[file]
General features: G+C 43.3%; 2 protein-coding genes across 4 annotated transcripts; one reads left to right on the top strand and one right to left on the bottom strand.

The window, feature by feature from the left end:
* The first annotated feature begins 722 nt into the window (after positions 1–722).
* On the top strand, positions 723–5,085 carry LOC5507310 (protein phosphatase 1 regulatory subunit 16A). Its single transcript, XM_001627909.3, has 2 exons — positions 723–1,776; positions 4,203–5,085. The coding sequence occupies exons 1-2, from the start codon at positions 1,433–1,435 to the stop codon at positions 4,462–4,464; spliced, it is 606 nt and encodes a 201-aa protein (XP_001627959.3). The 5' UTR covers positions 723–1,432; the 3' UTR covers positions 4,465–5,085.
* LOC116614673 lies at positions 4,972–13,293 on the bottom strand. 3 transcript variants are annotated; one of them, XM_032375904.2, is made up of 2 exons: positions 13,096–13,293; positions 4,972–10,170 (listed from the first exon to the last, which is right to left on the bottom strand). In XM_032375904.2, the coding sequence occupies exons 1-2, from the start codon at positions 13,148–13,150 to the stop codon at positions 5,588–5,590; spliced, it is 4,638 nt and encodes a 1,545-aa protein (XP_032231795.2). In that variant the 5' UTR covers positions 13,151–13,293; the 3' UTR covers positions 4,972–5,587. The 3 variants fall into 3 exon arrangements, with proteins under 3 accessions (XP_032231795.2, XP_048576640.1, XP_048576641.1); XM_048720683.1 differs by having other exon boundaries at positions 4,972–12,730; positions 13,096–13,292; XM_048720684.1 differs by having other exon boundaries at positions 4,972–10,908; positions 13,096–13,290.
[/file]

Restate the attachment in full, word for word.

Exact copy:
General features: G+C 43.3%; 2 protein-coding genes across 4 annotated transcripts; one reads left to right on the top strand and one right to left on the bottom strand.

The window, feature by feature from the left end:
* The first annotated feature begins 722 nt into the window (after positions 1–722).
* On the top strand, positions 723–5,085 carry LOC5507310 (protein phosphatase 1 regulatory subunit 16A). Its single transcript, XM_001627909.3, has 2 exons — positions 723–1,776; positions 4,203–5,085. The coding sequence occupies exons 1-2, from the start codon at positions 1,433–1,435 to the stop codon at positions 4,462–4,464; spliced, it is 606 nt and encodes a 201-aa protein (XP_001627959.3). The 5' UTR covers positions 723–1,432; the 3' UTR covers positions 4,465–5,085.
* LOC116614673 lies at positions 4,972–13,293 on the bottom strand. 3 transcript variants are annotated; one of them, XM_032375904.2, is made up of 2 exons: positions 13,096–13,293; positions 4,972–10,170 (listed from the first exon to the last, which is right to left on the bottom strand). In XM_032375904.2, the coding sequence occupies exons 1-2, from the start codon at positions 13,148–13,150 to the stop codon at positions 5,588–5,590; spliced, it is 4,638 nt and encodes a 1,545-aa protein (XP_032231795.2). In that variant the 5' UTR covers positions 13,151–13,293; the 3' UTR covers positions 4,972–5,587. The 3 variants fall into 3 exon arrangements, with proteins under 3 accessions (XP_032231795.2, XP_048576640.1, XP_048576641.1); XM_048720683.1 differs by having other exon boundaries at positions 4,972–12,730; positions 13,096–13,292; XM_048720684.1 differs by having other exon boundaries at positions 4,972–10,908; positions 13,096–13,290.